Minister of Finance , Economic Planning and Development Goodall Gondwe has admitted that government’s increase of the Farm Input Subsidy Programme (Fisp) allocation is to win votes in the 2019 Tripartite Elections and achieve food security.
In an interview yesterday, Gondwe said there was nothing wrong in seeking votes from the people.
He said: “If it’s a campaign year and we give people more to eat, what is wrong with that? We want both the votes and at the same time after crops were attacked by fall armyworms in the last growing season, we want people to have food and if we don’t give farmers enough fertiliser, there will be less food.”
The minister added that while most stakeholders suggest long-term approaches such as development of irrigation systems, Fisp is addressing food security challenges in the short-term for the underprivileged.
Said Gondwe: “For the long-term they are right, we should channel more funds towards irrigation and resilience.”
He further conceded that government will at some stage need to abolish the programme.
In the proposed 2018/19 National Budget, the Ministry of Agriculture, Irrigation and Water Development has been allocated K151.9 billion, K41.5 billion of which is for Fisp, representing 27.3 percent of the ministry’s total budget allocation.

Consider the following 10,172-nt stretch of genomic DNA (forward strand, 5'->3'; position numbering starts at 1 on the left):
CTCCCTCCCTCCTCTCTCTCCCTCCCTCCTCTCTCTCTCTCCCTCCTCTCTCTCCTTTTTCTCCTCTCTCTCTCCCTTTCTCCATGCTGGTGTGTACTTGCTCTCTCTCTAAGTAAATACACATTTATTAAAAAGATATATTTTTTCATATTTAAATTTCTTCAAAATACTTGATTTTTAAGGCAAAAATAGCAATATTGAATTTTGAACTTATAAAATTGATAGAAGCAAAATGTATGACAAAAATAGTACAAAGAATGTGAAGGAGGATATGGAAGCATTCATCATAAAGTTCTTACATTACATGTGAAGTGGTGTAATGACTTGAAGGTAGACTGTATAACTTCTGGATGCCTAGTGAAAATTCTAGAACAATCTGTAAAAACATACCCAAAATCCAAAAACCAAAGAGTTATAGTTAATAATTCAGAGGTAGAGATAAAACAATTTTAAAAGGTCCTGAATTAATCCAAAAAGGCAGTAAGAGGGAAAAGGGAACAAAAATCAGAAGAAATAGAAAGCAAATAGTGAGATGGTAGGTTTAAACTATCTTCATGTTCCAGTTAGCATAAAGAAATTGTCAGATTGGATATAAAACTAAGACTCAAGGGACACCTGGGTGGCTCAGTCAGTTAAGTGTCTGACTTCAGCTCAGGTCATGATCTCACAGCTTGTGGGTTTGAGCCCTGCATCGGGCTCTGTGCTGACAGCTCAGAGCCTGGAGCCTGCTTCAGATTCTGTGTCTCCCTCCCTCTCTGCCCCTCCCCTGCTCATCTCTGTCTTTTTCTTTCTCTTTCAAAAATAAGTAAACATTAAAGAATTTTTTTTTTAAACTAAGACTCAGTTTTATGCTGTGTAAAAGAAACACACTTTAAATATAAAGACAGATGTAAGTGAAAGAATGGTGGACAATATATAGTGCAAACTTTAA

This is an increase from the 2017/18 revised allocation of K33.2 billion for 900 000 beneficiaries.
This year’s Fisp is also targeting one million beneficiaries.
This has not gone down well with some stakeholders who have been asking government to abolish Fisp and channel the funds towards irrigation development and promotion of medium and large-scale farming.
According to Farmers Union of Malawi (FUM) president Alfred Kapichira Banda, government has increased the Fisp allocation to raise funds for the campaign period.
“Fisp is for government and not us farmers. It is clear that funds from this year’s programme will be used to fund the campaign and not to benefit the farmers. This is why they have increased the number of beneficiaries and the money,” said Kapichira.
According to him, Fisp has not achieved its intended purpose of benefitting smallholder farmers as they still sell crops at low prices.